Born 1958                                Actor

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      Born on 21 March in New Cross, London


      Receives a BA in Theatre Arts from Rose Bruford Drama College


      Film debut in Sid and Nancy for which he wins the Evening Standard Film Award as Best Newcomer


      Appears as gay British playwright Joe Orton in Prick Up Your Ears


      Divorces first wife, actress Lesley Manville. 1 child, Alfie Oldman. Marries actress Uma Thurman


      Appears as Lee Harvey Oswald in Oliver Stone's JFK


      Appears in the title role in Coppola's Bram Stoker's Dracula. Divorces Thurman


      Appears as Beethoven in Immortal Beloved


      Directorial debut in the highly acclaimed Nil by Mouth. Marries Donya Fiorentino. 2 children, Gulliver Flynn Oldman (b. 20 August 1997) and Charlie John


      Divorces Fiorentino


      Dating model-actress Ailsa Marshall


      Appears in Harry Potter and the Prisoner of Azkaban


      Appears in Harry Potter and the Goblet of Fire



    1. Harry Potter and the Goblet of Fire (2005)
    2. Batman Begins (2005)
    3. Dead Fish (2004)

    4. Harry Potter and the Prisoner of Azkaban (2004)
    5. True Crime: Streets of LA (2003) (VG) (voice)
    6. Tiptoes (2003)
    7. Medal of Honor: Allied Assault - Spearhead (2003) (VG) (voice)
    8. Hire: Beat the Devil, The (2002)
    9. Interstate 60 (2002)
    10. Hannibal (2001)
    11. Nobody's Baby (2001)
    12. Contender, The (2000)

    13. Jesus (1999) (TV)
    14. Fifth Element, The (1998) (VG)
    15. Quest for Camelot (1998) (voice)
    16. Lost in Space (1998)
    17. Air Force One (1997)
    18. Fifth Element, The (1997)
    19. Basquiat (1996)
    20. Scarlet Letter, The (1995)
    21. Murder in the First (1995)
    22. Immortal Beloved (1994)
    23. Léon (1994)
    24. Romeo Is Bleeding (1993)
    25. True Romance (1993)
    26. Dracula (1992)
    27. Heading Home (1991) (TV)
    28. JFK (1991)
    29. Henry & June (1990) (as Maurice Escargot)
    30. State of Grace (1990)
    31. Rosencrantz and Guildenstern Are Dead (1990)

    32. Chattahoochee (1989)
    33. Firm, The (1988) (TV)
    34. We Think the World of You (1988)
    35. Criminal Law (1988)
    36. Track 29 (1988)
    37. Prick Up Your Ears (1987)
    38. Sid and Nancy (1986)
    39. Honest, Decent & True (1985) (TV)
    40. Morgan's Boy (1984) (TV)
    41. Meantime (1984) (TV)
    42. Remembrance (1982)



      Jesus (1999) (TV) $1,000,000
      Lost in Space (1998) $5,000,000



G a r y  O l d m a n

Publicity Shot (2000s)

    b. Leonard Gary Oldman

      After a dozen or so films, did the public have a better idea of Gary Oldman's own personality than before he began? That is not ingratitude, merely a way of observing that Oldman seems like a blank, anonymous passerby (like someone in Dallas on November 22, 1963, running interference for a real Lee Harvey Oswald), who waits to be occupied by demons. He is a suit hanging in a closet, waiting to be possessed, which means that he brings an uncommon, self-effacing service to his roles. Part of that attitude is his complete and easy readiness not to be liked. So he is both vacant and uningratiating: it will be intriguing to see how long such a career can last.

      Gary Oldman autographs, dvds, photographs, dvds and more @ ebay.com (direct link to signed items)

      He had done a good deal of theatre in England, and a few modest movies—Remembrance (82, Colin Gregg), Meantime (83, Mike Leigh), and Honest, Decent and True (85, Les Blair)—before he turned in a performance of unnerving, aggressive immersion uersion as Sid Vicious in Sid and Nancy (85, Alex Cox). I mean, he didn't just play Vicious; he was him. The switch to Joe Orton in Prick Up Your Ears (87, Stephen Frears) was dazzling proof of a genius for impersonation.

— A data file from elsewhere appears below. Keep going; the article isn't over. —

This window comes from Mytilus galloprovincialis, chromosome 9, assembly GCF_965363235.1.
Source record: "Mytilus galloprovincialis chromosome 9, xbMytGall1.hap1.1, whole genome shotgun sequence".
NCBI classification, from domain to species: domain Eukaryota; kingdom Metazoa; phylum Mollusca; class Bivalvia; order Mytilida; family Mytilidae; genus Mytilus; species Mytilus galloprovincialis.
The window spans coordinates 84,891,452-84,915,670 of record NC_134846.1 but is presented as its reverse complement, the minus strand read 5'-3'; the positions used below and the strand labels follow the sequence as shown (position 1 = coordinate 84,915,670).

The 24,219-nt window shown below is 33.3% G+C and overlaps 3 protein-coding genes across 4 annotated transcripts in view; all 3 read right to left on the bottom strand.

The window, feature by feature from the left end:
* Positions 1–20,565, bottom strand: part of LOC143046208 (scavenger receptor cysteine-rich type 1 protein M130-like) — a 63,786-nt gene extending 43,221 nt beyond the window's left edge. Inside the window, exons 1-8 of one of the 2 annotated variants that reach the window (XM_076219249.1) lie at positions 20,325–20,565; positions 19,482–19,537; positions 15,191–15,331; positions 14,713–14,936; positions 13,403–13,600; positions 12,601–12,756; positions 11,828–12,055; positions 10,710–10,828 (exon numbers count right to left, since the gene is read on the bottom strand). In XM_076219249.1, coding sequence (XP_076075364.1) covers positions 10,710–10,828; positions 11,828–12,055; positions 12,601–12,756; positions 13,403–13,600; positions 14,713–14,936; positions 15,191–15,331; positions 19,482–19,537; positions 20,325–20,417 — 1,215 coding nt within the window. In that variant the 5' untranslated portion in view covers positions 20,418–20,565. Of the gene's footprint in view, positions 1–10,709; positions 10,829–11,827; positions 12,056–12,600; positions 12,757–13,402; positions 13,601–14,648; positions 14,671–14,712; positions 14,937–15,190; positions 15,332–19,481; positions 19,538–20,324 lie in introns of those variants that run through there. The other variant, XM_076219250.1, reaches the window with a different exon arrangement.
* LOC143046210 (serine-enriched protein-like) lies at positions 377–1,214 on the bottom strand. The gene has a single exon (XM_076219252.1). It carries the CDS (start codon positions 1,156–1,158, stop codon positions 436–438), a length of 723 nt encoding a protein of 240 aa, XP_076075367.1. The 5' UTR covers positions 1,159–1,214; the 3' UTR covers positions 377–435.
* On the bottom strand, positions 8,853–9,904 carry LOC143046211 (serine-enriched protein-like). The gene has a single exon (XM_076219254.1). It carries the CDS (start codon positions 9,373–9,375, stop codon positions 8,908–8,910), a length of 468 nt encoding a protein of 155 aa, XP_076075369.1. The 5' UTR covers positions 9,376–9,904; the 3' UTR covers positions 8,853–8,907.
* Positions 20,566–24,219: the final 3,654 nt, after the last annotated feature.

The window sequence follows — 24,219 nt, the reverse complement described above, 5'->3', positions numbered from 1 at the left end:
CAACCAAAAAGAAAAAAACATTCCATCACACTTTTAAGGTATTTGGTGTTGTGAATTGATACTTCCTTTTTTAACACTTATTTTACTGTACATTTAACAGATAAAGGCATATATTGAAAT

Since then, Oldman has had to put up with a lot of poor roles roles and bad films. Yet his reticence, mixed with his great facility, makes it unlikely that he will ever be more than the victim of whimsical, or desperate, casting calls: Track 29 (88, Nicolas Roeg); We Think the World of You (88, Gregg); Criminal Law (89, Martin Campbell); brilliant on TV in The Firm (89, Alan Clarke); Chattahoochee (89, Mick Jackson); State of Grace (90, Phil Phil Joanou); with Tim Roth in Rosencrantz and Guildenstern Are Dead (90, Tom Stoppard); on British TV in Heading Home (90, David Hare); as Lee Harvey Oswald in JFK (91, Oliver Stone).

      Then, for Francis Ford Coppola, he played the archetypicaly pale, enervated prowler after other lives in Bram Stoker's Dracula (92). He had many looks in that film, but none meant more than the self-intoxicated spectacle of the direction. He was a drug dealer, theatrically black, in True Romance (93, Tony Scott); and a crooked cop in Romeo Is Bleeding (94, Peter Medak).

      Oldman had become an international actor, I suppose, but time and again his talent goes to waste. He has directed one film—the remarkable, Nil by Mouth (97), a fair measure of his very tough London. But what is that man doing as Beethoven in the fatuous Immortal Beloved (94, Bernard Rose)— and when does a modern actor realise that you don't play Christ, Beethoven, or Francis of Assisi? This is a record of skills perverted and of Oldman's blankness turning increasingly toxic•his own loathing of where he is rises in his movies like mustard gas: Léon (94, Luc Besson); Murder in the First (95, Marco Rosso); Dimmesdale ln the pathetic Scarlet Letter (95, Roland Joffe); Basquiat (96, Julian Schnabel); The Fifth Element (97, Besson); the hijacker in Air Force One (97, Wolfgang Petersen); Lost in Space (98, Stephen Hopkins); a voice in Quest for Camelot (98, Frederik DuChau); Pilate in Jesus (99, Roger Young); The Contender (00, Rod Lurie); Mason Verger in Hannibal (01, Ridley Scott); Nobody's Baby (01, David Seltzer).

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